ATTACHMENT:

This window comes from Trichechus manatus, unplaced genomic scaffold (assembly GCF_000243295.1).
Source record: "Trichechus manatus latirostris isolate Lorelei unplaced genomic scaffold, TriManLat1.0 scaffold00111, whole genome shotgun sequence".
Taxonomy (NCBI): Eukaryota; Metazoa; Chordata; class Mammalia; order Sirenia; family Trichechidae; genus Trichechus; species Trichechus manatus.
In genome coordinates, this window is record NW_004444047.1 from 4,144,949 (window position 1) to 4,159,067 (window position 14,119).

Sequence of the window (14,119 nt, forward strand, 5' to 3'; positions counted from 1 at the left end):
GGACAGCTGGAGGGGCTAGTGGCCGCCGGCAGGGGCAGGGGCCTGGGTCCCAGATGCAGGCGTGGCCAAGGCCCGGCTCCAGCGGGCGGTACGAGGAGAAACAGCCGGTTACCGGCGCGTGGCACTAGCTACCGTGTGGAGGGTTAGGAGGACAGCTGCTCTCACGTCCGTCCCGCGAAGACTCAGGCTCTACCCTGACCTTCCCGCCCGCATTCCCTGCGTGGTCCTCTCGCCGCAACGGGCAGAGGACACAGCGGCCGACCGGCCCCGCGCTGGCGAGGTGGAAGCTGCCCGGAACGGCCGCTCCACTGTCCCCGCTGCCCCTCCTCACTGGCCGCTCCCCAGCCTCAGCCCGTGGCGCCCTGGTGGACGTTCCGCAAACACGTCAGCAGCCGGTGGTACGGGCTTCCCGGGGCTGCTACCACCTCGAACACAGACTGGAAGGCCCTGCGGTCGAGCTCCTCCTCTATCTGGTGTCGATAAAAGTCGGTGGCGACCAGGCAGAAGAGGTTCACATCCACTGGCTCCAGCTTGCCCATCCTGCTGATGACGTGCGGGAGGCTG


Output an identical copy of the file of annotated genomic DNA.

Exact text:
This window comes from Trichechus manatus, unplaced genomic scaffold (assembly GCF_000243295.1).
Source record: "Trichechus manatus latirostris isolate Lorelei unplaced genomic scaffold, TriManLat1.0 scaffold00111, whole genome shotgun sequence".
Taxonomy (NCBI): Eukaryota; Metazoa; Chordata; class Mammalia; order Sirenia; family Trichechidae; genus Trichechus; species Trichechus manatus.
In genome coordinates, this window is record NW_004444047.1 from 4,144,949 (window position 1) to 4,159,067 (window position 14,119).

Sequence of the window (14,119 nt, forward strand, 5' to 3'; positions counted from 1 at the left end):
GGACAGCTGGAGGGGCTAGTGGCCGCCGGCAGGGGCAGGGGCCTGGGTCCCAGATGCAGGCGTGGCCAAGGCCCGGCTCCAGCGGGCGGTACGAGGAGAAACAGCCGGTTACCGGCGCGTGGCACTAGCTACCGTGTGGAGGGTTAGGAGGACAGCTGCTCTCACGTCCGTCCCGCGAAGACTCAGGCTCTACCCTGACCTTCCCGCCCGCATTCCCTGCGTGGTCCTCTCGCCGCAACGGGCAGAGGACACAGCGGCCGACCGGCCCCGCGCTGGCGAGGTGGAAGCTGCCCGGAACGGCCGCTCCACTGTCCCCGCTGCCCCTCCTCACTGGCCGCTCCCCAGCCTCAGCCCGTGGCGCCCTGGTGGACGTTCCGCAAACACGTCAGCAGCCGGTGGTACGGGCTTCCCGGGGCTGCTACCACCTCGAACACAGACTGGAAGGCCCTGCGGTCGAGCTCCTCCTCTATCTGGTGTCGATAAAAGTCGGTGGCGACCAGGCAGAAGAGGTTCACATCCACTGGCTCCAGCTTGCCCATCCTGCTGATGACGTGCGGGAGGCTG